An approach to assessing patient safety in hospitals in low-income countries.

Lindfield R, Knight A, Bwonya D - PLoS ONE (2015)

Narrative from operating theatre observation, Hospital B.
© Copyright Policy
Related In: Results  -  Collection

License
Show All Figures
getmorefigures.php?uid=PMC4403808&req=5

pone.0121628.g003: Narrative from operating theatre observation, Hospital B.
Mentions: The complexity of patient safety practices across different clinical areas in the same hospital, with evidence of good and poor practices, sometimes by the same member of staff, meant that coding alone led to loss of important nuances. Coding also meant that important patient safety issues were given the same weight as potentially less important issues. To deal with these nuances, capture the differences and attempt to draw attention to the most important issues, a narrative was produced describing the evidence from each clinical area. Fig 2 shows part of the narrative from the operating theatre observations in one hospital, showing the importance of evidence of absence of procedures or practices. Fig 3 is part of the narrative from the second hospital illustrating themes relating to capacity, collaboration and roles.

Bottom Line: Overall both hospitals demonstrated good patient safety practices however areas for improvement were staff-patient communication, the presence and use of protocols and a focus on consistent practice.The methods allowed the complexity of patient safety to be understood and explained with areas of concern highlighted.The next step will be to develop a useful and easy to use tool to measure patient safety practices in low-income settings.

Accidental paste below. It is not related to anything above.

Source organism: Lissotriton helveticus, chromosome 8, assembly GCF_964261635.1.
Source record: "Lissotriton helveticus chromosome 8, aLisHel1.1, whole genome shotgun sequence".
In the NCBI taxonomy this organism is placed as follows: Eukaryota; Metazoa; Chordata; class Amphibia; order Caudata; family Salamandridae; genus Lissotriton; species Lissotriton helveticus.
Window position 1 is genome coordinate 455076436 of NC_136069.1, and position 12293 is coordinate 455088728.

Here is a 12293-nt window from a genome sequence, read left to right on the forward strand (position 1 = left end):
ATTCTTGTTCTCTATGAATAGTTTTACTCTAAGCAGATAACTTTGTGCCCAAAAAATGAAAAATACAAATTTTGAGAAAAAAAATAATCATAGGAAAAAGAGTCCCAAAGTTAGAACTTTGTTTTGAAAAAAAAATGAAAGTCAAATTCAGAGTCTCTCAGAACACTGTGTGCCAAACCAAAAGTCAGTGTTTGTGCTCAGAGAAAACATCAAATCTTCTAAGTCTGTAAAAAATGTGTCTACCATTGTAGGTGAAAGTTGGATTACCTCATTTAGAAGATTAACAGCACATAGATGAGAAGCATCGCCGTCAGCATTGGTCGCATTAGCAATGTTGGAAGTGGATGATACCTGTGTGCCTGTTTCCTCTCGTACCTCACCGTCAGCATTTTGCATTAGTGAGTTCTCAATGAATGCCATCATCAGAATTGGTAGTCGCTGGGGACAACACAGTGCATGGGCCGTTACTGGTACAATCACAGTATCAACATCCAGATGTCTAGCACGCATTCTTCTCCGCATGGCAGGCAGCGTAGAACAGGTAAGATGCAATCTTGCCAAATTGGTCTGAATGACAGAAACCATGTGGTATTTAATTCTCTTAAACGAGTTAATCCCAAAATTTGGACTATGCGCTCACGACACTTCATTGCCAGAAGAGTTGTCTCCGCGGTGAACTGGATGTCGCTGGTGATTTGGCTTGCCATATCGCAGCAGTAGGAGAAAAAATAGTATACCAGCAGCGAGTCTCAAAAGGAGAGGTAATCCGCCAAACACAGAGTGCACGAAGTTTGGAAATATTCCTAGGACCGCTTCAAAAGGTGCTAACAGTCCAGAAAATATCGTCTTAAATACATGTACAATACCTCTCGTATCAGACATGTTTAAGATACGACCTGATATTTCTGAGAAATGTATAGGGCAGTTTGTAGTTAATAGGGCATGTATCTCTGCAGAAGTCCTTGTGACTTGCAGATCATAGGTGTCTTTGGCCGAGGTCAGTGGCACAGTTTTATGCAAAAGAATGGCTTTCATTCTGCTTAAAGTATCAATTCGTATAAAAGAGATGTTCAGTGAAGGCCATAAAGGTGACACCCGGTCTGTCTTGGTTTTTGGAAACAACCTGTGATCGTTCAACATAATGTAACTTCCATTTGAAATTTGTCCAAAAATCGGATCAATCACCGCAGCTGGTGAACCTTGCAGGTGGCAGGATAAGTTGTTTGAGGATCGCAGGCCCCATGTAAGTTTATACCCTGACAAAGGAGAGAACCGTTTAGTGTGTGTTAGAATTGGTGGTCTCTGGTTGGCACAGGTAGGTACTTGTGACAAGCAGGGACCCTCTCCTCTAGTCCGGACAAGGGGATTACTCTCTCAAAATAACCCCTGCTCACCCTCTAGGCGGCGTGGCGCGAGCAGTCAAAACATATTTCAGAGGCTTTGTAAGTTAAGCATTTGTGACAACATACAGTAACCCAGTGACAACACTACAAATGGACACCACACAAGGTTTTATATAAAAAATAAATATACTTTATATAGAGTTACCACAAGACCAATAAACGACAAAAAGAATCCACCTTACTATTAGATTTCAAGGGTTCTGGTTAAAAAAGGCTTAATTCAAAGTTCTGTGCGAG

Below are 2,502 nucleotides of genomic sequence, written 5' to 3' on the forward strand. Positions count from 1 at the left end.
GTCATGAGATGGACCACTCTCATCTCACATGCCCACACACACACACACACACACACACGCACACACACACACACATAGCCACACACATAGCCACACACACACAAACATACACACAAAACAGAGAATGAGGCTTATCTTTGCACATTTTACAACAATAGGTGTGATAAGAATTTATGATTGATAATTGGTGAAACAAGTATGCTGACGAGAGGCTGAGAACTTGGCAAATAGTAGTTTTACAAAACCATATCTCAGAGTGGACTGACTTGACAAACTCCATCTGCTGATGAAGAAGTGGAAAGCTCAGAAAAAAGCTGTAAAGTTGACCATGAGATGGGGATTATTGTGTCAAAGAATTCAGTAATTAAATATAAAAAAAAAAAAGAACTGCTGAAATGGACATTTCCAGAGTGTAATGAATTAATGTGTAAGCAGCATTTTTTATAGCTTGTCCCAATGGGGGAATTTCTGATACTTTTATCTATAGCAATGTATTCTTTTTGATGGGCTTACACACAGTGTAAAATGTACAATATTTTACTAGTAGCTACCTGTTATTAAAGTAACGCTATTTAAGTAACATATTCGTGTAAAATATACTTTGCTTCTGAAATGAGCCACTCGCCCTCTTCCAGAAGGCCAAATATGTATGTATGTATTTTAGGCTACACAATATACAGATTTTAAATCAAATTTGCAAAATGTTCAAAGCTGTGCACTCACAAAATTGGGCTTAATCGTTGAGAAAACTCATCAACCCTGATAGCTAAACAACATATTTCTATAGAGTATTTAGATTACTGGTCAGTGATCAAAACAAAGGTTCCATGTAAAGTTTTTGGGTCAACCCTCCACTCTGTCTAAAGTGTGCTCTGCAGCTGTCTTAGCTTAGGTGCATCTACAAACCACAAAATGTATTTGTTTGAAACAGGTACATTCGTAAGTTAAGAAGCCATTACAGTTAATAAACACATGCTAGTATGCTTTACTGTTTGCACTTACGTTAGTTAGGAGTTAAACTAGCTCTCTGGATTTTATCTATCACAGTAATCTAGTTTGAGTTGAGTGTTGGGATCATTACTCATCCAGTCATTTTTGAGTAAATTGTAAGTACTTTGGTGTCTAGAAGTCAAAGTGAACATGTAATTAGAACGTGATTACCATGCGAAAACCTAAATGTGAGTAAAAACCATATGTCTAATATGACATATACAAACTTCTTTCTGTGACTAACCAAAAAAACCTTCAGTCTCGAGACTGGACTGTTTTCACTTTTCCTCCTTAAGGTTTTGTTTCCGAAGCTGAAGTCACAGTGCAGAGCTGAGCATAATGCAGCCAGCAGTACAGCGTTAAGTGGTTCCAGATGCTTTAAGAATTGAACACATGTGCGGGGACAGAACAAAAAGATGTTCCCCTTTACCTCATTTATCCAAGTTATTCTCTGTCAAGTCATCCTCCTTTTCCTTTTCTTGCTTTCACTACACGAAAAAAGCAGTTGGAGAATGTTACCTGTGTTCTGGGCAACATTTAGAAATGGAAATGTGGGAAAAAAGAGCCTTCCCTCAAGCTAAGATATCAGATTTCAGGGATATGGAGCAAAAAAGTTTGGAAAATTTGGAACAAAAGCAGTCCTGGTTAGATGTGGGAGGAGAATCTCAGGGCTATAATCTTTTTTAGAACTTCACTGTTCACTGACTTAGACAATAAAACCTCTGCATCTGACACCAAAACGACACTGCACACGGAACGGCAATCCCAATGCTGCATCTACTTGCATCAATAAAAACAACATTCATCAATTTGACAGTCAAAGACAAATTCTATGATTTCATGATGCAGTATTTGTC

View Article: PubMed Central - PubMed

Affiliation: Clinical Research Department, London School of Hygiene and Tropical Medicine, London, United Kingdom.

ABSTRACT

Objective: The aim of the study was to assess non-technical aspects of patient safety practices using non-participant observation in different clinical areas.

Design: Qualitative study using non-participant observation and thematic analysis.

Setting: Two eye care units in Uganda.

Participants: Staff members in each hospital.

Main outcome measures: A set of observations of patient safety practices by staff members in clinical areas that were then coded using thematic analysis.

Results: Twenty codes were developed that explained patient safety practices in the hospitals based on the observations. These were grouped into four themes: the team, the environment, patient-centred care and the process. The complexity of patient safety in each hospital was described using narrative reports to support the thematic analysis. Overall both hospitals demonstrated good patient safety practices however areas for improvement were staff-patient communication, the presence and use of protocols and a focus on consistent practice.

Conclusions: This is the first holistic assessment of patient safety practices in a low-income setting. The methods allowed the complexity of patient safety to be understood and explained with areas of concern highlighted. The next step will be to develop a useful and easy to use tool to measure patient safety practices in low-income settings.

No MeSH data available.